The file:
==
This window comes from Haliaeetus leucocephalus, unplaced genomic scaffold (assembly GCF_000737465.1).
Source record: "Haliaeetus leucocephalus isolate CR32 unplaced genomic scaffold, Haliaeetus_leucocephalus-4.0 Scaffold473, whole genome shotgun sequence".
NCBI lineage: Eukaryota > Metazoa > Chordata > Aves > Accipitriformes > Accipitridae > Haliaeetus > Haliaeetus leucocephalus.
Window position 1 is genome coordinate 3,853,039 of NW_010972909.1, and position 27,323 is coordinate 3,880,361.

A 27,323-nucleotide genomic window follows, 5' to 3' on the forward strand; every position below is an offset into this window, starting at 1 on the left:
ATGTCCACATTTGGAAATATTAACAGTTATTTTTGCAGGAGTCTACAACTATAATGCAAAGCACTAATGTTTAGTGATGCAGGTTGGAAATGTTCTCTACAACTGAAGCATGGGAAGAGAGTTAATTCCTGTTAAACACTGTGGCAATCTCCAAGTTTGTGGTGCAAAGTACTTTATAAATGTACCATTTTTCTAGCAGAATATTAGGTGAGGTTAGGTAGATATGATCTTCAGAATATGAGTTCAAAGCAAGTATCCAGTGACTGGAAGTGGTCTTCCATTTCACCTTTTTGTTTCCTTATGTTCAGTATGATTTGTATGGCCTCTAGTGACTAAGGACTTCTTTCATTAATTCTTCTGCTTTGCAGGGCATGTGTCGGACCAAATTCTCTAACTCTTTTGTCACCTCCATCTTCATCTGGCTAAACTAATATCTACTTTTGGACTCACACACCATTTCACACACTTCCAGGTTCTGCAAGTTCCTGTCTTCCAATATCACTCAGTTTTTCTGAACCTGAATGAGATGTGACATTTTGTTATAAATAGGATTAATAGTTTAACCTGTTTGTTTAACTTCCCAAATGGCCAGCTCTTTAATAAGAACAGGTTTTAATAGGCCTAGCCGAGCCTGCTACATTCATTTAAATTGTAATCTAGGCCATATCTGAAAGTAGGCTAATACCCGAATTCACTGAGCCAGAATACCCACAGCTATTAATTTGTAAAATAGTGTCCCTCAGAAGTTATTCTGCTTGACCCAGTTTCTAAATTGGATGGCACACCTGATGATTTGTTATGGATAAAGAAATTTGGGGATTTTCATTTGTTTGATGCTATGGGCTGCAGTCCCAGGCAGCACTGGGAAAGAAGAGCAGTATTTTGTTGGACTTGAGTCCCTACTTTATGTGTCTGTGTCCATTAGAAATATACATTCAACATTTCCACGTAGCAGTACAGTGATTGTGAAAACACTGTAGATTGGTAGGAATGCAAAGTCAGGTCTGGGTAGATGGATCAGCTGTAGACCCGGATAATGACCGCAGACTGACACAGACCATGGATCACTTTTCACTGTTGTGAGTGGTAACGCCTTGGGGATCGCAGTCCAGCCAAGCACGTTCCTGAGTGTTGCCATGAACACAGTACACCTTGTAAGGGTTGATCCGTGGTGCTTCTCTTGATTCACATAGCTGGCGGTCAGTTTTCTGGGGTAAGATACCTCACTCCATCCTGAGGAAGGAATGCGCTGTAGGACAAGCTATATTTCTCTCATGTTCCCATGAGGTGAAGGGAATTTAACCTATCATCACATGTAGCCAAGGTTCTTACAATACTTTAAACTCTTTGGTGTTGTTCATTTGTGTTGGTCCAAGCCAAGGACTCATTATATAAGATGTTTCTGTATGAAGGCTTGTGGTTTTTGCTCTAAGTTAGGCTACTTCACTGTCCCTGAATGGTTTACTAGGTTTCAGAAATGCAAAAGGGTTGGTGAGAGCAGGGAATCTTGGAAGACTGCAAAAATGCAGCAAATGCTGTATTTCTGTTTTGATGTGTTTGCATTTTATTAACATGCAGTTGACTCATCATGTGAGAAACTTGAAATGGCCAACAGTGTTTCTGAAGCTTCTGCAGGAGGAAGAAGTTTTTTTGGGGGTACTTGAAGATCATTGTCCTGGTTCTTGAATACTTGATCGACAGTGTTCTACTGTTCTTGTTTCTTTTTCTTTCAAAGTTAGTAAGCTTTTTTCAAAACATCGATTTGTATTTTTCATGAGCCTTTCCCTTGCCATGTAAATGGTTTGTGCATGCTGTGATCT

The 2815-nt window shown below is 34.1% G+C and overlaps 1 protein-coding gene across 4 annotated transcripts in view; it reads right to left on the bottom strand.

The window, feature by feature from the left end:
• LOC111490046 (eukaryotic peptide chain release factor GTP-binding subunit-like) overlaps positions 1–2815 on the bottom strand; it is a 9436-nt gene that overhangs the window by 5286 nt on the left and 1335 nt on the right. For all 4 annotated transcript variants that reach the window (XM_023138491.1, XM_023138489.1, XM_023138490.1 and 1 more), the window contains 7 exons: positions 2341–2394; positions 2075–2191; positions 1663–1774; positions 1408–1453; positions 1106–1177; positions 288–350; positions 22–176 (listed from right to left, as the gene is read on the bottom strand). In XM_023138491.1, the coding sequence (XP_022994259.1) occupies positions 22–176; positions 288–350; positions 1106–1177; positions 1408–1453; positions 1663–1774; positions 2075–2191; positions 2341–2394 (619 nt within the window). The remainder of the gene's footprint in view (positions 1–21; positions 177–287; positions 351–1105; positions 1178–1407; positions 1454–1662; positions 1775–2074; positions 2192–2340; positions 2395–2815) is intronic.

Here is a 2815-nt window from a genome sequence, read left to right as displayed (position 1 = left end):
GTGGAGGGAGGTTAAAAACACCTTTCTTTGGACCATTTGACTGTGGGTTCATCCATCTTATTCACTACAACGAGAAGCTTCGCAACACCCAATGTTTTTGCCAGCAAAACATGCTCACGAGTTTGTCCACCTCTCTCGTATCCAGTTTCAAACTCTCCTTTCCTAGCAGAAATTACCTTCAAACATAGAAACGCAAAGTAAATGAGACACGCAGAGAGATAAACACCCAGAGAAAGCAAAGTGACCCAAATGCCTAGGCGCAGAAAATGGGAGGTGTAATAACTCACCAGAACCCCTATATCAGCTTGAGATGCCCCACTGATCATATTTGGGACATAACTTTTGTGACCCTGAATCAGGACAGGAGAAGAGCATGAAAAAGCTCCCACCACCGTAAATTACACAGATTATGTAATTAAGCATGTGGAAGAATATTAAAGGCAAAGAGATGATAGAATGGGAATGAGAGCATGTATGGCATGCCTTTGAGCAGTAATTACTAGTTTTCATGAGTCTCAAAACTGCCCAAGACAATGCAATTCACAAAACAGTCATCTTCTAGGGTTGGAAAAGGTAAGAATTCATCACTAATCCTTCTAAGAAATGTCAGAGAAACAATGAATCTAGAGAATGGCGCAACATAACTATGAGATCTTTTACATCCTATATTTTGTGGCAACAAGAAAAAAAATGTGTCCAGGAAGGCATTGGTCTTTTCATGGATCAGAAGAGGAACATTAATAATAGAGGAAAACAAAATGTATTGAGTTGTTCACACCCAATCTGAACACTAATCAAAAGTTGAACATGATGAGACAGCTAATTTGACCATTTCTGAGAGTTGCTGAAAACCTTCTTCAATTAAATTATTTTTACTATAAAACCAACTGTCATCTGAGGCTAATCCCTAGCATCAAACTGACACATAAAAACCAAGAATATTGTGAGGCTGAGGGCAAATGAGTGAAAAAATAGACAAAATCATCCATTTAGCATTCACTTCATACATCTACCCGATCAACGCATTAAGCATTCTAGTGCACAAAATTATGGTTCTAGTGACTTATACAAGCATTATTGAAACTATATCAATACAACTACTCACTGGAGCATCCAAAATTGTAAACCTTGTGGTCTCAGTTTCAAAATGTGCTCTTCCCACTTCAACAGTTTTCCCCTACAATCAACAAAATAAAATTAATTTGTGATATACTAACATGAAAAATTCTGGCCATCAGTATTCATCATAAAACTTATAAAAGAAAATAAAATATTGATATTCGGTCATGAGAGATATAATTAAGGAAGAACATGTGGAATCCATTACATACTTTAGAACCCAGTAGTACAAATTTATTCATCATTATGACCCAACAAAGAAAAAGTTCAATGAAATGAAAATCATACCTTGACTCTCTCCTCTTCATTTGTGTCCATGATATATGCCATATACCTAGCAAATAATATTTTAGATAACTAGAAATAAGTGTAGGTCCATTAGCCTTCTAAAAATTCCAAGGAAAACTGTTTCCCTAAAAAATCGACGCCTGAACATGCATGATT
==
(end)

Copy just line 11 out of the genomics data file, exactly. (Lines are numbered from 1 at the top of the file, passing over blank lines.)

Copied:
GTGGAGGGAGGTTAAAAACACCTTTCTTTGGACCATTTGACTGTGGGTTCATCCATCTTATTCACTACAACGAGAAGCTTCGCAACACCCAATGTTTTTGCCAGCAAAACATGCTCACGAGTTTGTCCACCTCTCTCGTATCCAGTTTCAAACTCTCCTTTCCTAGCAGAAATTACCTTCAAACATAGAAACGCAAAGTAAATGAGACACGCAGAGAGATAAACACCCAGAGAAAGCAAAGTGACCCAAATGCCTAGGCGCAGAAAATGGGAGGTGTAATAACTCACCAGAACCCCTATATCAGCTTGAGATGCCCCACTGATCATATTTGGGACATAACTTTTGTGACCCTGAATCAGGACAGGAGAAGAGCATGAAAAAGCTCCCACCACCGTAAATTACACAGATTATGTAATTAAGCATGTGGAAGAATATTAAAGGCAAAGAGATGATAGAATGGGAATGAGAGCATGTATGGCATGCCTTTGAGCAGTAATTACTAGTTTTCATGAGTCTCAAAACTGCCCAAGACAATGCAATTCACAAAACAGTCATCTTCTAGGGTTGGAAAAGGTAAGAATTCATCACTAATCCTTCTAAGAAATGTCAGAGAAACAATGAATCTAGAGAATGGCGCAACATAACTATGAGATCTTTTACATCCTATATTTTGTGGCAACAAGAAAAAAAATGTGTCCAGGAAGGCATTGGTCTTTTCATGGATCAGAAGAGGAACATTAATAATAGAGGAAAACAAAATGTATTGAGTTGTTCACACCCAATCTGAACACTAATCAAAAGTTGAACATGATGAGACAGCTAATTTGACCATTTCTGAGAGTTGCTGAAAACCTTCTTCAATTAAATTATTTTTACTATAAAACCAACTGTCATCTGAGGCTAATCCCTAGCATCAAACTGACACATAAAAACCAAGAATATTGTGAGGCTGAGGGCAAATGAGTGAAAAAATAGACAAAATCATCCATTTAGCATTCACTTCATACATCTACCCGATCAACGCATTAAGCATTCTAGTGCACAAAATTATGGTTCTAGTGACTTATACAAGCATTATTGAAACTATATCAATACAACTACTCACTGGAGCATCCAAAATTGTAAACCTTGTGGTCTCAGTTTCAAAATGTGCTCTTCCCACTTCAACAGTTTTCCCCTACAATCAACAAAATAAAATTAATTTGTGATATACTAACATGAAAAATTCTGGCCATCAGTATTCATCATAAAACTTATAAAAGAAAATAAAATATTGATATTCGGTCATGAGAGATATAATTAAGGAAGAACATGTGGAATCCATTACATACTTTAGAACCCAGTAGTACAAATTTATTCATCATTATGACCCAACAAAGAAAAAGTTCAATGAAATGAAAATCATACCTTGACTCTCTCCTCTTCATTTGTGTCCATGATATATGCCATATACCTAGCAAATAATATTTTAGATAACTAGAAATAAGTGTAGGTCCATTAGCCTTCTAAAAATTCCAAGGAAAACTGTTTCCCTAAAAAATCGACGCCTGAACATGCATGATT